A recent decision by the Colorado Supreme Court illustrates one of the many financial complexities of divorce.
On January 13, 2014 the Colorado Supreme Court handed down a decision in case no. 11SC59, a review of the divorce and distribution of marital property ruled on by a Colorado trial court and subsequently by the state court of appeals. The resolution of this case highlights one of the many potential financial difficulties associated with the dissolution of marriage.
In this case, the petitioner Marta Cardona (the wife) and respondent Jaime Castro (the husband) elected to dissolve their marriage in May of 2007. Their principal area of financial dispute was the husband’s unpaid vacation leave. The wife eventually argued that this leave was marital property and should be distributed along with the dissolution of the estate. The husband disagreed.
According to records for the case, the first mention of the vacation leave by the petitioner noted that her husband had accrued 452 hours of combined vacation and sick leave, valued at over $23,000. At the time of the wife’s initial proposed division of the estate, she did not seek a share of this value. Instead, she wished to be permitted to move to Florida with the children. She initially suggested that the vacation time not be regarded as a marital asset, but instead as an economic circumstance that would allow the husband to travel across country for some parenting time with his kids in Florida.
When asked to testify about the leave, the husband explained that the vacation time had been accumulated from year to year and informed the court that, to the best of his knowledge, any unused portion would only be paid if his job was terminated.
A year later, the wife reissued her petition with several changes, including a new request that the court award her one half the value of the unpaid vacation, more than $11,500. By this time she had relocated to Florida with the children. Meanwhile, the husband maintained his original position that the leave was not a marital asset. The divided court of appeals panel sided with the husband, but one judge dissented and the case was sent to the Colorado Supreme Court for review.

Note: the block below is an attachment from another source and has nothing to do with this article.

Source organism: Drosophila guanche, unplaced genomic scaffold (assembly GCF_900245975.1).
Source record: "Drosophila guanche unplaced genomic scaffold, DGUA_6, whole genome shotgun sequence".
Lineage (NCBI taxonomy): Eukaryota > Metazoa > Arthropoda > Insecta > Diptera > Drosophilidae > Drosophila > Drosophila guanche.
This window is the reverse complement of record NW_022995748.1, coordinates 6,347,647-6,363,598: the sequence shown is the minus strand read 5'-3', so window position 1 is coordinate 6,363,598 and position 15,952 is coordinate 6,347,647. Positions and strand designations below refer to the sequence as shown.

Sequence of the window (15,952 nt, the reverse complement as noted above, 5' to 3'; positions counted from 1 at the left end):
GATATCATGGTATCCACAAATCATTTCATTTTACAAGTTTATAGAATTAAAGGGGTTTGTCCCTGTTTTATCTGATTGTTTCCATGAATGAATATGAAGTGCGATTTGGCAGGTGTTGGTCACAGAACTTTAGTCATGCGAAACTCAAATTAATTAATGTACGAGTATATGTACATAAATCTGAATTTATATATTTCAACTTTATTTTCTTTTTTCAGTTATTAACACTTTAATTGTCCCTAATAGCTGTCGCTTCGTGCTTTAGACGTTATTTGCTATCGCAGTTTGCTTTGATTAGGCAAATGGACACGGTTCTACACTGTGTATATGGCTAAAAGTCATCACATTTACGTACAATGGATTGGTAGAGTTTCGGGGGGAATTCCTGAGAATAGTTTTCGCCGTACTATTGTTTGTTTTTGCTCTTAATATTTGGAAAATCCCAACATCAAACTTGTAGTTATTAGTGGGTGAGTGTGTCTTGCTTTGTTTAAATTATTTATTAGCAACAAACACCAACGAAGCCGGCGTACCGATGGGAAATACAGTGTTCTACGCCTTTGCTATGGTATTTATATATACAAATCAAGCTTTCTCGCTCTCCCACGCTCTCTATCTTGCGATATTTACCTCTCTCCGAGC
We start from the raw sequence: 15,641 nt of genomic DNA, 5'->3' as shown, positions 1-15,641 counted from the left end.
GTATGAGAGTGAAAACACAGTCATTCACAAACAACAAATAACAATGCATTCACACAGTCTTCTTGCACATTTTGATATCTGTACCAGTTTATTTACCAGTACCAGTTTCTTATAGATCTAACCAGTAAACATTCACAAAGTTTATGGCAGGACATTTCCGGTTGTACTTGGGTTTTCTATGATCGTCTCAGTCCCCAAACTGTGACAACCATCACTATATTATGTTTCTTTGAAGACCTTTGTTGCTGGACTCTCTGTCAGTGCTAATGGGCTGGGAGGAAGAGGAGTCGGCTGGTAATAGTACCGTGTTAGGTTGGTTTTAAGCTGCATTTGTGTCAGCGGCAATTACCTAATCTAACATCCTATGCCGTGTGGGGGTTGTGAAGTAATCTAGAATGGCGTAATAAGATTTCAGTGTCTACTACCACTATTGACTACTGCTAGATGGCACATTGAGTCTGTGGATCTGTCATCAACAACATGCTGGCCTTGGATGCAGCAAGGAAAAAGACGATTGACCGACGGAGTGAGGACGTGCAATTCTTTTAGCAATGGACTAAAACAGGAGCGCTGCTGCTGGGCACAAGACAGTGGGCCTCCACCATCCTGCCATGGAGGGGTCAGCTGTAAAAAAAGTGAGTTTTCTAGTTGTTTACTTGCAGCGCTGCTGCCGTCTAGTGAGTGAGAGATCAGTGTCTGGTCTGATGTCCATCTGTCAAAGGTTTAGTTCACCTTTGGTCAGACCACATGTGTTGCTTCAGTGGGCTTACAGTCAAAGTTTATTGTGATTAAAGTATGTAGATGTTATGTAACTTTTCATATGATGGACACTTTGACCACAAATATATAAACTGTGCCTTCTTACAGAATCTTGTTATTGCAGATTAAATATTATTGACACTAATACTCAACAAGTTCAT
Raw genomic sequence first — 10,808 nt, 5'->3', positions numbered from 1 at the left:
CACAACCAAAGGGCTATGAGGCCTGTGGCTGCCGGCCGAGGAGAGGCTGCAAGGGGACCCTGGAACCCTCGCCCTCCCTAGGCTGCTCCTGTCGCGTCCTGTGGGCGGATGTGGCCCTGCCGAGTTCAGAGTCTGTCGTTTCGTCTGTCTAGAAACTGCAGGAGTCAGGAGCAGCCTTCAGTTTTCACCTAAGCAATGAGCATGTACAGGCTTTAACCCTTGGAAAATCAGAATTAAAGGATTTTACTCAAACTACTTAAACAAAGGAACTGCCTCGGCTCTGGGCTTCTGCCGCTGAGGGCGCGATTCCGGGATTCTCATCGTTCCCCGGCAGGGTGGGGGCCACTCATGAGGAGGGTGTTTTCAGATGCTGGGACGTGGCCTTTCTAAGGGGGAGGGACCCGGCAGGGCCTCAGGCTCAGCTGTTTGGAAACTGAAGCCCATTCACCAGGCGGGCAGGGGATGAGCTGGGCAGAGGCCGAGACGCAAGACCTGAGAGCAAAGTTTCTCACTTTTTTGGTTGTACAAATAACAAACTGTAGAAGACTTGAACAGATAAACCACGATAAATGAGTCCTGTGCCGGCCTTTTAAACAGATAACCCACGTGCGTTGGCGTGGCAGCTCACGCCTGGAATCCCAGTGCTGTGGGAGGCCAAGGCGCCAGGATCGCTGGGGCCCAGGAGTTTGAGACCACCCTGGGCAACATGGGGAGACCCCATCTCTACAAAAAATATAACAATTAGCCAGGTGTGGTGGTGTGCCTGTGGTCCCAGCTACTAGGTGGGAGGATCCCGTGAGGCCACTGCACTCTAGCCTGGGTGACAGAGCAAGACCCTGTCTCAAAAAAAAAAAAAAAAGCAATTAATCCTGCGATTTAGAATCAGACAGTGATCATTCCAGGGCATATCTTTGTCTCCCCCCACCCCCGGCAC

In Colorado, the legal guidelines for divorce proceedings are found within the state’s statutes under the Uniform Dissolution of Marriage Act (UDMA). The higher court upheld the appeals court decision by focusing on section 14-10-113, C.R.S. (2013), of the UDMA, which asks the court “to make an equitable distribution of marital property after considering all relevant factors,” including spousal contributions and changes in the value of combined property over the course of the marriage.
In its key argument, the court pointed out that whatever the husband’s testimony regarding the circumstance under which he might or might not receive payment for his vacation time, “nothing in the record established that [the husband] had an enforceable right to receive any sort of cash payout for such time.” Thus, the unpaid leave should continue to be regarded as an economic circumstance rather than a marital asset, and should not be divided between the husband and wife in the divorce.
This case – having passed before trial, appeals, and supreme court judges – points to just one of the innumerable areas of dispute that could cause a divorce case to languish in the courts. A situation such as this one has the potential to drain the participants’ assets and squander valuable time rather than to move things swiftly toward a fair and equitable resolution. Typically, such areas of conflict are initially far less recognizable to the participants than they would be to a well informed and trained outsider. Please consider consulting an attorney or certified public accountant when faced with such difficult circumstances.